After all, this is  a period of experimentation and arguably, if the (x)MOOC providers hadn’t laid their offerings on the table, pedagogy flaws and all, and invited (literally) the world to join in and participate, we probably wouldn’t have the validation of online and distance learning or the appetite for experimenting – a development has moved some campus-based universities to get excited about the potential of online learning. It’s an uncomfortable truth perhaps that it has taken elite universities to effect this shift (just as it was MIT who arguably ‘led’ the way with Open Educational Resources). Indeed there are some useful courses among xMOOC providers that can assist students with getting to grips with a field of knowledge and acting as a ‘networked textbook’ as Dave Cormier suggests and others which are going beyond the so-called behaviourist pedagogy ascribed to xMOOCs. (And frankly, Udacity was always quite different from Coursera or EdX (and FutureLearn) in that it was always geared towards a more workplace based approach and focussed primarily on technical skills).

So on the question of where now for MOOCS, I’d be tempted to see it as a ‘glass half full’ – lessons are being learned and opportunity beckons. Enabled by digital, networked and (sometimes) open technologies, MOOCs are only a part of broader changes in the way learning might be designed, delivered and assessed . The earlier MOOCs emanating from Canadian universities espoused a different pedagogical approach, which perhaps have greater potential for applying innovative pedagogy to online learning that could change the way people learn. MOOCs such as Connectivism and Connective Learning (CCK) and Personal Learning Environments and Knowledge Networks Online Course (PLENK) offered learning experiences which were (relatively) massive in scale, and applied connectivist principles where the course and curriculum were created and supported by the community of learners; these experiments continue to grow as the success of DS106 attests, but it’s also clear they don’t suit all types of students. Furthermore, the OER movement is still alive and kicking and with the launch of the OER University entering a new phase: the desire and commitment to provide meaningful education to those who need it, especially in developing countries.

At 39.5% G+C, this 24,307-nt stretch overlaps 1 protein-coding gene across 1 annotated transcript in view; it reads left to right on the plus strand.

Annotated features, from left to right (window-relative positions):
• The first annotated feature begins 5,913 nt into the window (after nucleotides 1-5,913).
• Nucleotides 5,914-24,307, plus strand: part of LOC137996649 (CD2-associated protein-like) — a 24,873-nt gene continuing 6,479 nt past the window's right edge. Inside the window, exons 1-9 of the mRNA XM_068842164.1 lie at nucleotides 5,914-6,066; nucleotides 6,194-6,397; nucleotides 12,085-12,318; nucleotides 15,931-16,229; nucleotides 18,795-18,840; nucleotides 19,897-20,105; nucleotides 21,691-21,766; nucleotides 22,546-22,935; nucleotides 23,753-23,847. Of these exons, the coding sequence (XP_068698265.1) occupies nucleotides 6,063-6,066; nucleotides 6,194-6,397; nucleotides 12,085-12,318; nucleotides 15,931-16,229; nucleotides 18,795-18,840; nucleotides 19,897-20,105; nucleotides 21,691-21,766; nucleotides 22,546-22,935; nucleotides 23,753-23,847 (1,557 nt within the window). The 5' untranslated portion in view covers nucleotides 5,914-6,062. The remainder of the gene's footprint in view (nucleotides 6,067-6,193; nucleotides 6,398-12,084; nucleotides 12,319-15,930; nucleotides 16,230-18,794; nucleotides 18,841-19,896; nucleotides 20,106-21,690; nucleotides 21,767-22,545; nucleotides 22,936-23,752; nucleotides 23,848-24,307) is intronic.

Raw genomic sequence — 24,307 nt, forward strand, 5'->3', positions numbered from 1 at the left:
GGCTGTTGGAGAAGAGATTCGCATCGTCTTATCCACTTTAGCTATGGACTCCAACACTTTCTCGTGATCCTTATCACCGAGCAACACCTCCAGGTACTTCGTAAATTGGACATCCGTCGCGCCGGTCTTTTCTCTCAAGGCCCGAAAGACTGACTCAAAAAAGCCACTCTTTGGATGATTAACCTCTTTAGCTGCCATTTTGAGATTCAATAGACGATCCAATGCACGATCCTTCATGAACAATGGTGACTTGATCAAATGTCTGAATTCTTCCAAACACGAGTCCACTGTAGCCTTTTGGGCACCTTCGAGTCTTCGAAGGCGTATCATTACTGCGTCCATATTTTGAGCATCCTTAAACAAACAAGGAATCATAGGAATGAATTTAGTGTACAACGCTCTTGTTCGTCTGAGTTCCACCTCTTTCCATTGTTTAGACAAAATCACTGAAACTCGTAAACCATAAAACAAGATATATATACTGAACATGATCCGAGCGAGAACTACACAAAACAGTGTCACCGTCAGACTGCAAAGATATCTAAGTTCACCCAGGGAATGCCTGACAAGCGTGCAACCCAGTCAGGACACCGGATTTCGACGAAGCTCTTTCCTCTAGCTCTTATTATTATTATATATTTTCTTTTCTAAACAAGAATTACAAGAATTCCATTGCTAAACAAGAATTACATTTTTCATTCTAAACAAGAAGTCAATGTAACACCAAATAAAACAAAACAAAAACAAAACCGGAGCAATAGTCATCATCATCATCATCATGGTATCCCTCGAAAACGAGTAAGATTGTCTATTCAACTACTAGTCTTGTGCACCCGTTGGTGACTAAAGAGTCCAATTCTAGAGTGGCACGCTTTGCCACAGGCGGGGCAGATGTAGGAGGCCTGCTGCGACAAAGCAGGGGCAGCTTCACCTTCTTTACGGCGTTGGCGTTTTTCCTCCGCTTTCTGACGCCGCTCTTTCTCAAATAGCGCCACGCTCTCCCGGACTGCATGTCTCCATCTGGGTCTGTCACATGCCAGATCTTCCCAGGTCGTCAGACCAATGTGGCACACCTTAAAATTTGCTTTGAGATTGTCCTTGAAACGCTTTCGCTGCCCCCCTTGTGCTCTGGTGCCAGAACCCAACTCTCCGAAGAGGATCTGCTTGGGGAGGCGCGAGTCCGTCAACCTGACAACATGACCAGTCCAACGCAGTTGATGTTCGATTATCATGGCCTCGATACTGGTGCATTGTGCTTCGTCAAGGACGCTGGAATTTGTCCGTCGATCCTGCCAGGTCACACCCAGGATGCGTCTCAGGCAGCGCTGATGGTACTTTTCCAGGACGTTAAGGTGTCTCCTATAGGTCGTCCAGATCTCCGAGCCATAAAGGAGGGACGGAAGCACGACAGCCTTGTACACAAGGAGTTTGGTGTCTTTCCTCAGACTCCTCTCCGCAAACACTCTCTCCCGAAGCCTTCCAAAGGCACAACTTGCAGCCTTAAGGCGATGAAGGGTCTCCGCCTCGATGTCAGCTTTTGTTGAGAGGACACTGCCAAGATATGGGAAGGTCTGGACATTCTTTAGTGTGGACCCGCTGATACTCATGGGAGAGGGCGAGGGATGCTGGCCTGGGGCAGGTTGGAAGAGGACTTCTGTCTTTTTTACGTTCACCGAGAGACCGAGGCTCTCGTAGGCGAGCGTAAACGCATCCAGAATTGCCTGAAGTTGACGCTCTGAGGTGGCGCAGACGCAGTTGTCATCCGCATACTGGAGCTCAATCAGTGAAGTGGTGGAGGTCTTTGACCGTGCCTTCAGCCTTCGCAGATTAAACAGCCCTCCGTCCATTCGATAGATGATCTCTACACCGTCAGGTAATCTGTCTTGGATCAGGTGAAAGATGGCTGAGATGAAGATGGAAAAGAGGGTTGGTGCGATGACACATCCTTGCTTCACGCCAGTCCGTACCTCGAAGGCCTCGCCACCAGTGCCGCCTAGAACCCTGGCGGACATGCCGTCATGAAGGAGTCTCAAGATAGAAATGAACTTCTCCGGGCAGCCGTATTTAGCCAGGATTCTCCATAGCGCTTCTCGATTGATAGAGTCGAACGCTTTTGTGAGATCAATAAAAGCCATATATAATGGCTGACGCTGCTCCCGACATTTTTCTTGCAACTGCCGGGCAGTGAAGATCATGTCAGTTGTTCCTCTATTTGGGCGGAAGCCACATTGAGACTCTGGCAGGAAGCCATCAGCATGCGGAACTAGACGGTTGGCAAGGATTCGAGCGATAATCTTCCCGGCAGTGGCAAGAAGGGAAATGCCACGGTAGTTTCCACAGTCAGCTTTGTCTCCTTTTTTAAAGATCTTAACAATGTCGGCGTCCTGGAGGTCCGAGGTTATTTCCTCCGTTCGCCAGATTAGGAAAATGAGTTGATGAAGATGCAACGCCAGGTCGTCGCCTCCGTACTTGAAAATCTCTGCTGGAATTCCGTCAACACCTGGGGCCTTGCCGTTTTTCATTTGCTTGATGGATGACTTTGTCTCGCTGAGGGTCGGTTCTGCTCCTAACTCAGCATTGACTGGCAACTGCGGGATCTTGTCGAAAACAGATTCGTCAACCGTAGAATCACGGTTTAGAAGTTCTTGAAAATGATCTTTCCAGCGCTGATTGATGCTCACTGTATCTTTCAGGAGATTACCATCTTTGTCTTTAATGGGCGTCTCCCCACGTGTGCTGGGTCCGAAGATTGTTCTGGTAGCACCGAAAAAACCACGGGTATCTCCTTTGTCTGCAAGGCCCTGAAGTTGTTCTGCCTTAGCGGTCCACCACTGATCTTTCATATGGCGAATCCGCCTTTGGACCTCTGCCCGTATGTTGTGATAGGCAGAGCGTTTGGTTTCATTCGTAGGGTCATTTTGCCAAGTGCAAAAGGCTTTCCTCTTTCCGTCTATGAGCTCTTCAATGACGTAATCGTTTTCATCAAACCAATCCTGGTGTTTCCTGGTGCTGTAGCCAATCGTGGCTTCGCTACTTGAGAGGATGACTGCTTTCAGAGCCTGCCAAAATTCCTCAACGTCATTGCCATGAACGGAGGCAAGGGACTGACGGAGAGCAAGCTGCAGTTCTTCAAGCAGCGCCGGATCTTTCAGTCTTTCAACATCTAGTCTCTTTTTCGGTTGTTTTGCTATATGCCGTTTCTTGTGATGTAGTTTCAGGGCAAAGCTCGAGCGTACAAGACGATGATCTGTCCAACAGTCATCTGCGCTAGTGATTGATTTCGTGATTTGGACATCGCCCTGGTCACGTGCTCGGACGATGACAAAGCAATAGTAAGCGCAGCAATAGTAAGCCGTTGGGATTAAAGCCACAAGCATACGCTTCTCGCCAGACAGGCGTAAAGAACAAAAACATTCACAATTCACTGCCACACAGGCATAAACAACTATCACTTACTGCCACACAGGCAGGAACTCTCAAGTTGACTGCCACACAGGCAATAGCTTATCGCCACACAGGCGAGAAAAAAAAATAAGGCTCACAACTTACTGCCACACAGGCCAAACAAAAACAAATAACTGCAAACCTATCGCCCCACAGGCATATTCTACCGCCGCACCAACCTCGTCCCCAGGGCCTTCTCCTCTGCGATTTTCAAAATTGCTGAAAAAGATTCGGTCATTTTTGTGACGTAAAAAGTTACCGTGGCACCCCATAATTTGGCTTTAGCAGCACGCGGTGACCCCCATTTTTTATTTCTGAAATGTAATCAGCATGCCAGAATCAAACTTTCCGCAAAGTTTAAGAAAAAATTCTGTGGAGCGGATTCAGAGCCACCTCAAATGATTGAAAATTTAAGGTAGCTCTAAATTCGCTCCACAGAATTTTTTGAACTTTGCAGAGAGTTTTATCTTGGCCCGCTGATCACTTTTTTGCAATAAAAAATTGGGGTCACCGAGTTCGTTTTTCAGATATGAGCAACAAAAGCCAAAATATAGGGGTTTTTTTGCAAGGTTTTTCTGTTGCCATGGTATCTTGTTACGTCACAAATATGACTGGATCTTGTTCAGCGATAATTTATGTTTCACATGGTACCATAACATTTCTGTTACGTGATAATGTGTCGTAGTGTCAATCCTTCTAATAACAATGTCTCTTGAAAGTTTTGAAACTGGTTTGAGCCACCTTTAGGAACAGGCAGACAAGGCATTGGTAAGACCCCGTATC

We may have expected too much of MOOCs – it’s time to put them in their place.

Image courtesy of Free Digital Photos /

Engagement and motivation through badges

Tamagotchi by stopsign, on Flickr
Creative Commons Attribution-Noncommercial-Share Alike 2.0 Generic License  by  stopsign 

Feed me!

When considering what motivates students to participate in a learning intervention, learning designers spend a lot of time designing activities to engage and interest students. However, research indicates that students tend to respond to the assessment regime rather than the learning objectives. This means that students will look at what is required to pass the course (the hidden curriculum) and then make sure that their activities focus on what is required to fulfil the requirements of that particular task (Gibbs, 2010).

I have found this when working in a corporate e-learning environment, where the learners’ objective is to get through the multiple choice quiz as to be deemed competent, so the approach is to quickly click through screens of an elearning module (or in some cases ask a colleague to do it). In my Master’s course some students have never appeared in any online discussion forum or participatory activity as it is possible to pass the module by turning in the written assignment (which I presume they did). This is understandable and a sensible strategic approach to gaining a qualification or fulfilling the needs of a workplace learning scheme. Is it learning? Well, it’s really impossible to say what the participant has or hasn’t learned but they have not ostensibly participated in the learning process that has been designed by the instructional designer or faculty.By process, I mean the pathway comprising the range of activities that are designed to help the learning and practice of skills and competencies that will help the learning objectives – in short the learning design. For example, an activity to  stimulate dialogue and build peer review skills might ask students to read a paper on a subject and post a summary and response in a blog post, inviting comments.

Non-participation in activities become more visible in an online or blended environment as students dn (or do not not) leave digital footprints. Yet,  as these activities are ‘just learning’ and have no bearing on the assessment (typically an end of module exam or paper), then a significant proportion of students don’t bother. This can diminish the effectiveness of online courses which often are designed for and depend on learner-learner interaction.